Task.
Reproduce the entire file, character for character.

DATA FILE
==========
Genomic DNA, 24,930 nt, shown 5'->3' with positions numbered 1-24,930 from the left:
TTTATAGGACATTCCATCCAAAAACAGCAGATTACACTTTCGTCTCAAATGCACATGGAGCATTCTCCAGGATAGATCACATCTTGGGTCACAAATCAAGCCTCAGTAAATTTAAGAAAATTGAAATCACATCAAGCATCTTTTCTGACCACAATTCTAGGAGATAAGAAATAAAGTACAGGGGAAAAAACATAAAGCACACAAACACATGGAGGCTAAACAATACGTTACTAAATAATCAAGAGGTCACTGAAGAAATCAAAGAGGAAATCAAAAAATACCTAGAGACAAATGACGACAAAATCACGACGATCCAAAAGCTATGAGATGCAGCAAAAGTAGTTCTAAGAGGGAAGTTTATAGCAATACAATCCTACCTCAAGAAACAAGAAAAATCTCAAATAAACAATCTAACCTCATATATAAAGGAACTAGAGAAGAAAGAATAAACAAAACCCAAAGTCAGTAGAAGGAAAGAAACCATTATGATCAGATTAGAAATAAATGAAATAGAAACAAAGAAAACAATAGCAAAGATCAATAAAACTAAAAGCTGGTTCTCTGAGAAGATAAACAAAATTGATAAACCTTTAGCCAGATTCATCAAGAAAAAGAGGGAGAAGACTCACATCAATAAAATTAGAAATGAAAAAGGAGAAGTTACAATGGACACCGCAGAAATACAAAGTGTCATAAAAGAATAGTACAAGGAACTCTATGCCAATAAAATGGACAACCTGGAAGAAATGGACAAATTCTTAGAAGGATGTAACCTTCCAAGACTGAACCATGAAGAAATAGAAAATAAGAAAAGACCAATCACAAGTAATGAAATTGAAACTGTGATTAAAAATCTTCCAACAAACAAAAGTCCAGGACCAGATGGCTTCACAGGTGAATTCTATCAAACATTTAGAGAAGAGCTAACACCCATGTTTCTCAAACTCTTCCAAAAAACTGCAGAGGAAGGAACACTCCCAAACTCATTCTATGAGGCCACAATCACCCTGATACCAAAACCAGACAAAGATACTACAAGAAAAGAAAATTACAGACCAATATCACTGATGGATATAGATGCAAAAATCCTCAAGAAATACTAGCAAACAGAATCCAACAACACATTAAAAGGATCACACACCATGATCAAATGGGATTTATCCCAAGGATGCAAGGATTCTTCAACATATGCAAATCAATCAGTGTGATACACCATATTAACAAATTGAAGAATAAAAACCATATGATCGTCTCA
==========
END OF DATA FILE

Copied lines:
Genomic DNA, 24,930 nt, shown 5'->3' with positions numbered 1-24,930 from the left:
TTTATAGGACATTCCATCCAAAAACAGCAGATTACACTTTCGTCTCAAATGCACATGGAGCATTCTCCAGGATAGATCACATCTTGGGTCACAAATCAAGCCTCAGTAAATTTAAGAAAATTGAAATCACATCAAGCATCTTTTCTGACCACAATTCTAGGAGATAAGAAATAAAGTACAGGGGAAAAAACATAAAGCACACAAACACATGGAGGCTAAACAATACGTTACTAAATAATCAAGAGGTCACTGAAGAAATCAAAGAGGAAATCAAAAAATACCTAGAGACAAATGACGACAAAATCACGACGATCCAAAAGCTATGAGATGCAGCAAAAGTAGTTCTAAGAGGGAAGTTTATAGCAATACAATCCTACCTCAAGAAACAAGAAAAATCTCAAATAAACAATCTAACCTCATATATAAAGGAACTAGAGAAGAAAGAATAAACAAAACCCAAAGTCAGTAGAAGGAAAGAAACCATTATGATCAGATTAGAAATAAATGAAATAGAAACAAAGAAAACAATAGCAAAGATCAATAAAACTAAAAGCTGGTTCTCTGAGAAGATAAACAAAATTGATAAACCTTTAGCCAGATTCATCAAGAAAAAGAGGGAGAAGACTCACATCAATAAAATTAGAAATGAAAAAGGAGAAGTTACAATGGACACCGCAGAAATACAAAGTGTCATAAAAGAATAGTACAAGGAACTCTATGCCAATAAAATGGACAACCTGGAAGAAATGGACAAATTCTTAGAAGGATGTAACCTTCCAAGACTGAACCATGAAGAAATAGAAAATAAGAAAAGACCAATCACAAGTAATGAAATTGAAACTGTGATTAAAAATCTTCCAACAAACAAAAGTCCAGGACCAGATGGCTTCACAGGTGAATTCTATCAAACATTTAGAGAAGAGCTAACACCCATGTTTCTCAAACTCTTCCAAAAAACTGCAGAGGAAGGAACACTCCCAAACTCATTCTATGAGGCCACAATCACCCTGATACCAAAACCAGACAAAGATACTACAAGAAAAGAAAATTACAGACCAATATCACTGATGGATATAGATGCAAAAATCCTCAAGAAATACTAGCAAACAGAATCCAACAACACATTAAAAGGATCACACACCATGATCAAATGGGATTTATCCCAAGGATGCAAGGATTCTTCAACATATGCAAATCAATCAGTGTGATACACCATATTAACAAATTGAAGAATAAAAACCATATGATCGTCTCA